The T-Tubules Represent a Specialized Region for Transmembrane Ion Flux
The detubulation technique has allowed quantification of the distribution of membrane currents between the t-tubule and surface membranes (above). It is striking that the currents involved in Ca2+ handling appear to be located predominantly within the t-tubules (Table 1⇑). This is interesting for a number of reasons, not least because it places them within a domain with restricted diffusion access to the bulk extracellular space. An intracellular restricted diffusion space appears to exist under the sarcolemma [“fuzzy space” (48)] so that the concentration of ions adjacent to the sarcolemma, and thus to the intracellular face of ion flux pathways, may be different from that in the bulk intracellular space (4). It now seems feasible that concentration of ion flux pathways in the t-tubules, coupled to restricted diffusion, may result in these proteins also being exposed to an extracellular ion concentration that is different from that in the bulk extracellular solution. Computer modelling suggests that this may result in Ca2+ depletion in the t-tubule lumen during activity, which may limit Ca2+ influx (57). Similarly, a recent study has shown slow K+ diffusion in the t-tubules (~85 μm2/s), which can lead to K+ accumulation (71). This might be particularly important in modulating cell function in small rodents (mouse and rat), in which repolarization is due predominantly to the large transient outward current.
Ca2+ Influx and Ca2+ Release at the T-Tubules
Ca2+ influx via the LTCCs triggers Ca2+ release from the SR; it is predominantly this Ca2+ that activates the contractile proteins and causes contraction of the cardiac ventricular myocyte. ICa also helps to load the SR with Ca2+ ready for subsequent release (27) and thus plays a pivotal role in cardiac cell function.
Comparison of ICa in intact ventricular myocytes, in which it flows predominantly across the t-tubule membrane, with that in detubulated myocytes, in which it flows across the surface membrane, suggests that the current is different at the two sites. Detubulation causes not just a marked decrease in current amplitude, consistent with loss of channels (above), but the remaining current exhibits a slow time course of inactivation (17). This implies that t-tubular ICa is large but inactivates quickly, whereas that at the surface membrane is small but inactivates slowly. The rapid inactivation of t-tubular ICa does not appear to be due to depletion of Ca2+ within the t-tubule lumen or to a difference in voltage-dependent inactivation, because inactivation of ICa is the same in control and detubulated myocytes when Ba2+ is used as the charge carrier (17). However inhibition of SR Ca2+ release abolishes the difference in inactivation rate, suggesting that inactivation of ICa by Ca2+ released from the SR is more profound at the t-tubules than at the surface membrane. Although the mechanism of this differential Ca2+-dependent inactivation is unknown, it does not appear to be due to differences in SR Ca2+ release at the two sites (below).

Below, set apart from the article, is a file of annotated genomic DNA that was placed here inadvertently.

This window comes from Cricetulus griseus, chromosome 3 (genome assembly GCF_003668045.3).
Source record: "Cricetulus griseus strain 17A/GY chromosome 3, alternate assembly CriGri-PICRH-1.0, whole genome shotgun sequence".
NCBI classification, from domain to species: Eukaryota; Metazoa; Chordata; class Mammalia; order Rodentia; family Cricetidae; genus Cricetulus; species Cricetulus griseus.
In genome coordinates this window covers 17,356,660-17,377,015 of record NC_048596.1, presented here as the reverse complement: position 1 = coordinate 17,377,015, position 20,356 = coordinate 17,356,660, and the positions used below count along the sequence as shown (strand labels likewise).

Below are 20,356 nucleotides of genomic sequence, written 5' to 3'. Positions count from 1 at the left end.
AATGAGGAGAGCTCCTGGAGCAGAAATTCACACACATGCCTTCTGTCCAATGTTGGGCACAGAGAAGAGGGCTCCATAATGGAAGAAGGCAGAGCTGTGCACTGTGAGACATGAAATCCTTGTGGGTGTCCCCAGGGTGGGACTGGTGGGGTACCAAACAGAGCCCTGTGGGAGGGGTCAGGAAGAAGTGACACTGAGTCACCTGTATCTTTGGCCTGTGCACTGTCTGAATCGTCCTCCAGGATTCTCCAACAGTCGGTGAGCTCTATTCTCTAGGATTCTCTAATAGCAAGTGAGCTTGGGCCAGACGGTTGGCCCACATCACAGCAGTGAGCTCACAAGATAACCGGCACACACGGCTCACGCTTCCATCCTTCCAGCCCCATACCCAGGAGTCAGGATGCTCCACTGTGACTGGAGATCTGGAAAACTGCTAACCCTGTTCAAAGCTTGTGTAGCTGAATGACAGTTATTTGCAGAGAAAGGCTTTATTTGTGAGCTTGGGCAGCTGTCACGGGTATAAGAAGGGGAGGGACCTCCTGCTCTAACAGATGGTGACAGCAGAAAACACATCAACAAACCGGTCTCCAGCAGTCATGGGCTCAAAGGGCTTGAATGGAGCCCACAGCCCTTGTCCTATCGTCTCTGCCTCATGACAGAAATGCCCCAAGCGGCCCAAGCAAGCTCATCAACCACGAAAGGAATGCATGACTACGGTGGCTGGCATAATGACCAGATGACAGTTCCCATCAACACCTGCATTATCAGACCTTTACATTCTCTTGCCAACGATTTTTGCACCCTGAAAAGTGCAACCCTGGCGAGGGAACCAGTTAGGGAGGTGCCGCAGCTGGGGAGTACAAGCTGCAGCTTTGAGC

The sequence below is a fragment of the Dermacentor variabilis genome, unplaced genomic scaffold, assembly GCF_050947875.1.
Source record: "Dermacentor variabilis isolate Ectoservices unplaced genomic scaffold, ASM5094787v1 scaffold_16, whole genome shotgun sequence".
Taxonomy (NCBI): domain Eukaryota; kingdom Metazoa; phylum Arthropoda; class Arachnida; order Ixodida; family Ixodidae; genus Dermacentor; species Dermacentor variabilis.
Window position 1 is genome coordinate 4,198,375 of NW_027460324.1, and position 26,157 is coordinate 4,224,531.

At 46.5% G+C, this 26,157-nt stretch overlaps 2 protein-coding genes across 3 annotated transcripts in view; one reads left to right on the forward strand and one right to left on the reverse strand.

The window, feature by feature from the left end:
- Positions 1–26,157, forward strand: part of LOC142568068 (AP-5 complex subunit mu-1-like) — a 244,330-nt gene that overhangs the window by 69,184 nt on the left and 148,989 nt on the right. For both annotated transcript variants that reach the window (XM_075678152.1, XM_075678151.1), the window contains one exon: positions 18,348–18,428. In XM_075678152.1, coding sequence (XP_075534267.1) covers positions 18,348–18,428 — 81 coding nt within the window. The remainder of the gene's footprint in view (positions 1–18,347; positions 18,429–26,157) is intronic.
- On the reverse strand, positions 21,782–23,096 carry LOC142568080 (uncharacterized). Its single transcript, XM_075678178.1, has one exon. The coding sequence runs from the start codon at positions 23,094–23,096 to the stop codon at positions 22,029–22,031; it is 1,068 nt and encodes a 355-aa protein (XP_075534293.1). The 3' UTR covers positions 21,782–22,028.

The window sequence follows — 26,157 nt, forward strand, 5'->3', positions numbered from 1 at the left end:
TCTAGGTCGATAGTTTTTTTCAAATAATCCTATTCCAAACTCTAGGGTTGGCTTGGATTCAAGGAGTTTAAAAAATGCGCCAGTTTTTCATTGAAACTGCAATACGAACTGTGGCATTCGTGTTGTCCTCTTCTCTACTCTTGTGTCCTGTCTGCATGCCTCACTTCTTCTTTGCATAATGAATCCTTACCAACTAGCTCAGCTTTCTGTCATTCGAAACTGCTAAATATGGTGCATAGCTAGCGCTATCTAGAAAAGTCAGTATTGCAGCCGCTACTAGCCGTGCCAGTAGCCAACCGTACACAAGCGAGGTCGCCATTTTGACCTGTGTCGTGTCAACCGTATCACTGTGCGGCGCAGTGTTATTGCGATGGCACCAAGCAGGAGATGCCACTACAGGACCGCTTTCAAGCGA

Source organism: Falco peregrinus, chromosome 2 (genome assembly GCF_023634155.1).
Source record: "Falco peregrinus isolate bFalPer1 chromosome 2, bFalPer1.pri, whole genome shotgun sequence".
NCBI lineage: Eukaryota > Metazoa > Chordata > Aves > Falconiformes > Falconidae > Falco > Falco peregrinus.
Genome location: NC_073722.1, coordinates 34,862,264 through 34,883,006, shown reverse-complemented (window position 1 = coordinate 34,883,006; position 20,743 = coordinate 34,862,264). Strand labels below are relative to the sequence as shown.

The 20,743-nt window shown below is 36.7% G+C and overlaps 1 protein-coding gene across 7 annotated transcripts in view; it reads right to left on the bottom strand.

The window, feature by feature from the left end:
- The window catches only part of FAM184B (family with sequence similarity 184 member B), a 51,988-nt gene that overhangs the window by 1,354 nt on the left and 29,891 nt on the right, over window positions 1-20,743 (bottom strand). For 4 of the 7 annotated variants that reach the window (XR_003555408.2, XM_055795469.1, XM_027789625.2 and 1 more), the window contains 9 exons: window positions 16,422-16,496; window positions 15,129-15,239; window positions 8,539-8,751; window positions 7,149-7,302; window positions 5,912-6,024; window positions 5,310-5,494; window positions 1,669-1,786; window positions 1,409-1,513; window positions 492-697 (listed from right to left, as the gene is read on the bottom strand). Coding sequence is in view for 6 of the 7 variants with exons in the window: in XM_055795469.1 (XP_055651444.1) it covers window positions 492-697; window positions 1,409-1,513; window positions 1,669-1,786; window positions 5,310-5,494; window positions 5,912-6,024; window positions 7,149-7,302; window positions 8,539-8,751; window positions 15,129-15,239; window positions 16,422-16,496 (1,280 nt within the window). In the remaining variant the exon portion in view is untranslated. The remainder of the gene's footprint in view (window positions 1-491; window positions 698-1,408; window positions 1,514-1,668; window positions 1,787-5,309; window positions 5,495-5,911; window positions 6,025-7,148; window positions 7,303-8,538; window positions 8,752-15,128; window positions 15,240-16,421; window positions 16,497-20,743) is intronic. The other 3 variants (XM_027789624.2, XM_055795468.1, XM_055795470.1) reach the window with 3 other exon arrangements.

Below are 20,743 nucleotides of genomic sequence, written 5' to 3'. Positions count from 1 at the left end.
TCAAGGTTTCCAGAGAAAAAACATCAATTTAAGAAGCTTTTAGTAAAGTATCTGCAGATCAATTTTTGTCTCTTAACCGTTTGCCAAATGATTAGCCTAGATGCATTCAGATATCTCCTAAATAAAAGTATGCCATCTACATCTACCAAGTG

The difference in the kinetics of ICa at the t-tubules and surface membrane is important, because it means that the amount of Ca2+ entering the cell via ICa at the surface membrane is larger than might be expected from its amplitude. Since the inactivation phase of ICa appears to be important in loading the SR with Ca2+, this suggests that surface ICa may be “specialized” for this role, an idea supported by the observation that, although detubulation slows the rate of SR loading, the slowing is not as great as might be expected from the decrease in current amplitude (10). Conversely, a large, rapidly inactivating ICa, as in the t-tubules, has the characteristics required for an effective trigger for Ca2+ release, which depends more of the early phase of ICa (27, 60).